Raised in Great Neck, New York, Aaron has worked with some of the most acclaimed chefs in New York City at restaurants including August and A Voce. In 2013 he and Sawako opened Shalom Japan to rave reviews, including one reporter’s impression of its sake kasu challah — a braided loaf made with sake yeast, with sake-infused raisins — as “the best challah this Jew has ever eaten in Brooklyn.”
Here, Aaron talks to us about one of the dishes we’ll be serving at Taste of Shabbat, why there’s no such thing as Jewish cuisine, and the kooky restaurant that inspired Shalom Japan. See you soon at Taste of Shabbat!
Tell us about Lox Oshizushi, one of the appetizers that will be served at Taste of Shabbat.
It’s a more convenient, hand-held version of the lox bowl we serve at the restaurant, which puts lox — obviously very popular in Jewish food — in a traditional Japanese setting, over rice. This is Kyoto-style sushi, which uses cured or cooked fish. This dish consists of cured lox, sushi rice, avocado, cucumber, cilantro, fried capers, and our signature “crack” sauce — Japanese mayonnaise laced with siracha.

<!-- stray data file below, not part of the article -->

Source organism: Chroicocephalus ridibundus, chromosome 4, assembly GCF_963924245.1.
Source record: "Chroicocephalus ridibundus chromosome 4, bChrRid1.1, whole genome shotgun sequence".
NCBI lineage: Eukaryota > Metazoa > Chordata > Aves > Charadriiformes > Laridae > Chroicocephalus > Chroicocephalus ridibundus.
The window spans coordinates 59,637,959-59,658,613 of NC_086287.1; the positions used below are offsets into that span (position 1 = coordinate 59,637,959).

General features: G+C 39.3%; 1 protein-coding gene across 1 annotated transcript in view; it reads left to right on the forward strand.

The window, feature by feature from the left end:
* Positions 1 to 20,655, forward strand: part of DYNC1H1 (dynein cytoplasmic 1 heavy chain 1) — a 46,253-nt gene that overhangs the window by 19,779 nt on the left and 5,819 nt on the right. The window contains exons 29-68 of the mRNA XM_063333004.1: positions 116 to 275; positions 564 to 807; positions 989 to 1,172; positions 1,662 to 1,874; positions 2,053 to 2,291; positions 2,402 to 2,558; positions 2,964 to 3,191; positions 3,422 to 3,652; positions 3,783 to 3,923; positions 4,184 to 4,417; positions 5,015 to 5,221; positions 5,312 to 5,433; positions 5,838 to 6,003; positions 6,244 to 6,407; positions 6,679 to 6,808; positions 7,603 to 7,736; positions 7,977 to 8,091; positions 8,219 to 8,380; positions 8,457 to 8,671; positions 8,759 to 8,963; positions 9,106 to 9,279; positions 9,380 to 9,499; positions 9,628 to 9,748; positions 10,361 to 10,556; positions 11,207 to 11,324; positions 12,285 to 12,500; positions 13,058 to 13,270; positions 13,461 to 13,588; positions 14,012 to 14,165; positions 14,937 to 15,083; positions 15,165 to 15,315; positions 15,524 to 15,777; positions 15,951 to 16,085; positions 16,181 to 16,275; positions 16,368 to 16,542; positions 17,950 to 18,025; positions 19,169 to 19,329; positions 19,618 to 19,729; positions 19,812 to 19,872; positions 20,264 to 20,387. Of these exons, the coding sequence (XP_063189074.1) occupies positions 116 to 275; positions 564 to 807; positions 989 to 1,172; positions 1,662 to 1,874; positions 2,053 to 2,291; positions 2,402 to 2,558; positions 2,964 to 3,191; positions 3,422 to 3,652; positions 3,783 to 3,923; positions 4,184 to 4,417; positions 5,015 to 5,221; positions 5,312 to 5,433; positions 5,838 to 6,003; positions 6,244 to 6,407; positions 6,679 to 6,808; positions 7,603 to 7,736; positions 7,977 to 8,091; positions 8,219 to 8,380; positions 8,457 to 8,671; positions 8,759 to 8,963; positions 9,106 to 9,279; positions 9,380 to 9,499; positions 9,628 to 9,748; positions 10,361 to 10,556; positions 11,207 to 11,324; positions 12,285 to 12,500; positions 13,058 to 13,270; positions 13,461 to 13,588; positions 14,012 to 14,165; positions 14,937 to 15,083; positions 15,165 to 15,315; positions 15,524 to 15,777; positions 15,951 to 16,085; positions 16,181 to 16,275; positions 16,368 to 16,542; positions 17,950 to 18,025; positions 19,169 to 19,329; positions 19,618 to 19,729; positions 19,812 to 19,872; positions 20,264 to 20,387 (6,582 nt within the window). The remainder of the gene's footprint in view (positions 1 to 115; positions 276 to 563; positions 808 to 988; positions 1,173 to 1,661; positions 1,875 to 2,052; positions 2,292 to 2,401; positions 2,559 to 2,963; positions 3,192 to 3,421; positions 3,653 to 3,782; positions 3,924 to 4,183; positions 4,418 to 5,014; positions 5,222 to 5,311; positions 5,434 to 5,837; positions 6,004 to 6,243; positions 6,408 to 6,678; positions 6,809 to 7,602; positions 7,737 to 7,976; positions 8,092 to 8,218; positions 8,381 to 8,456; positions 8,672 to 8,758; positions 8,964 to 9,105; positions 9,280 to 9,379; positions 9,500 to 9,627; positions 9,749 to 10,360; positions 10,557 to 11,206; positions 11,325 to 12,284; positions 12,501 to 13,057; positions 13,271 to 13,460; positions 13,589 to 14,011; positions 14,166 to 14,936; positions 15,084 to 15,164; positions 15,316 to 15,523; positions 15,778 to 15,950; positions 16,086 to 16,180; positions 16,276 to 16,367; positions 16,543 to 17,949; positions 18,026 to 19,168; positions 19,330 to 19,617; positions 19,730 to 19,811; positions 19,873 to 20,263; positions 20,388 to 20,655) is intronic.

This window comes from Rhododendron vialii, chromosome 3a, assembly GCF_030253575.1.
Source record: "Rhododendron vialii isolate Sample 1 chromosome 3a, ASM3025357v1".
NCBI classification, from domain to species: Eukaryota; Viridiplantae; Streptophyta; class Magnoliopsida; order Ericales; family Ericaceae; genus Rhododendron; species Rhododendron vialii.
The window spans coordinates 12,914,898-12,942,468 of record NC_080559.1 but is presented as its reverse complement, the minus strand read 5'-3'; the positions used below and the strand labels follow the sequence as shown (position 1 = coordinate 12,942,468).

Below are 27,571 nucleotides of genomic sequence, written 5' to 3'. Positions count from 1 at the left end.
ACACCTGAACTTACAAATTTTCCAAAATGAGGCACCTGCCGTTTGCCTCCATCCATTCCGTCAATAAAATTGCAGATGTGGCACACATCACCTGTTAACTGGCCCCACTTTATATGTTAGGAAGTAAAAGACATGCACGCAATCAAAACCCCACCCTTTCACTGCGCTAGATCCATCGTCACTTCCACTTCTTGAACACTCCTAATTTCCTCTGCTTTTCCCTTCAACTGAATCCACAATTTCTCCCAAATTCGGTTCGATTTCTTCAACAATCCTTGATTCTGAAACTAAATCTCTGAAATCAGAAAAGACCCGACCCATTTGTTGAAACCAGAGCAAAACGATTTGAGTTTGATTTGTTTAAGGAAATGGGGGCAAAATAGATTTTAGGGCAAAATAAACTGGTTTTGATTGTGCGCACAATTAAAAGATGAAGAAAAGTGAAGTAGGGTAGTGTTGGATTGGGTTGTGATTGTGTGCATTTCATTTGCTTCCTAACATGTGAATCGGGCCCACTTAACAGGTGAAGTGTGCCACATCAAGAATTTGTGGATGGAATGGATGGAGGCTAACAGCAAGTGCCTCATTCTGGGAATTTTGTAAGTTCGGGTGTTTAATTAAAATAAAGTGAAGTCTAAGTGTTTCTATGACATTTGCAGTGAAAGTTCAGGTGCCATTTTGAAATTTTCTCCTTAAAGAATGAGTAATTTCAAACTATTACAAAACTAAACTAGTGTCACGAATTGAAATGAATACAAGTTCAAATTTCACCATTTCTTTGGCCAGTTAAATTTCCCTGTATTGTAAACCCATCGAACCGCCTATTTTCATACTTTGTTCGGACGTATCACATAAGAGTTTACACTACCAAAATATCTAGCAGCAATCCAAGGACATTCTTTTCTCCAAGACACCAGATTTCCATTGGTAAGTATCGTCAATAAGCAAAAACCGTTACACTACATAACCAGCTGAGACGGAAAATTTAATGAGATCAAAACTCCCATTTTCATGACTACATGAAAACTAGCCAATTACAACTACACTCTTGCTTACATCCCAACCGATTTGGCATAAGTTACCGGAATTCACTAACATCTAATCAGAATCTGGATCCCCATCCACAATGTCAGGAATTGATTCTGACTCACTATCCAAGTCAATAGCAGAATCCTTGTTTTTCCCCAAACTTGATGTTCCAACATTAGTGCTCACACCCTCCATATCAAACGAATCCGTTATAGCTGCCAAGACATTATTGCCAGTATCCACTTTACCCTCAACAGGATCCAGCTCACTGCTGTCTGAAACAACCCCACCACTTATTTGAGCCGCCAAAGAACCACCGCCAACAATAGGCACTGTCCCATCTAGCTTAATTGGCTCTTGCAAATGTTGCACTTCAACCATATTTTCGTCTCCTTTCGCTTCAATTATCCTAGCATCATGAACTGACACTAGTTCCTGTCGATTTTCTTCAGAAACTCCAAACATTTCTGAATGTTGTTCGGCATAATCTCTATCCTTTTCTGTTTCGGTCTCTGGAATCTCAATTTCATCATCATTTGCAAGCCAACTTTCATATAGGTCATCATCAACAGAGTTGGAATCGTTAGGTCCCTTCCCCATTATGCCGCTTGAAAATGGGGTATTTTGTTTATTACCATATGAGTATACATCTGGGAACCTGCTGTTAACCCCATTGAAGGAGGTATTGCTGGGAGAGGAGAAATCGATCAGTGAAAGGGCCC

Jewish food is such a broad area. How would you describe it?
There’s really no such thing as Jewish cuisine. What interests me is how adaptable Jewish food is: Jewish cooking has absorbed various aspects of different cuisines around the world. For instance, a matzah ball is a Jewish adaptation of a German thing, a kneidlach. Same thing with corned beef or a knish, which is an adaptation of a Romanian thing, or a gefilte fish, which is a take on a Hungarian or Eastern European dish.
We like to find something that’s very familiar that people can experience in new ways. For example, we serve a version of matzah ball soup — a particular love of mine — with gyoza (Japanese dumplings), ramen noodles, roasted chicken, and homemade mandels. [A mandel is kind of like an oyster cracker.]
How did Shalom Japan come about?
When Sawako and I were dating we spent a lot of time introducing each other to our respective cultures and cooking for each other. We started incorporating things from both backgrounds and looking at similarities and differences. For instance, lox is prevalent in Jewish foods. And in Japan, it’s not uncommon to eat cured salmon in the morning with breakfast.
One summer we were at the Brooklyn Public Library doing research for some cooking events and we came across a New York City guidebook from 1983 that had a walking tour of the city. The tour highlighted a place called Shalom Japan, a restaurant in Soho that served sushi and matzah ball soup, that was also a nightclub, with jokes and stand-up comedy. It sounded very kooky. We thought it was hilarious! It was years before we opened the restaurant, but it got us thinking about it.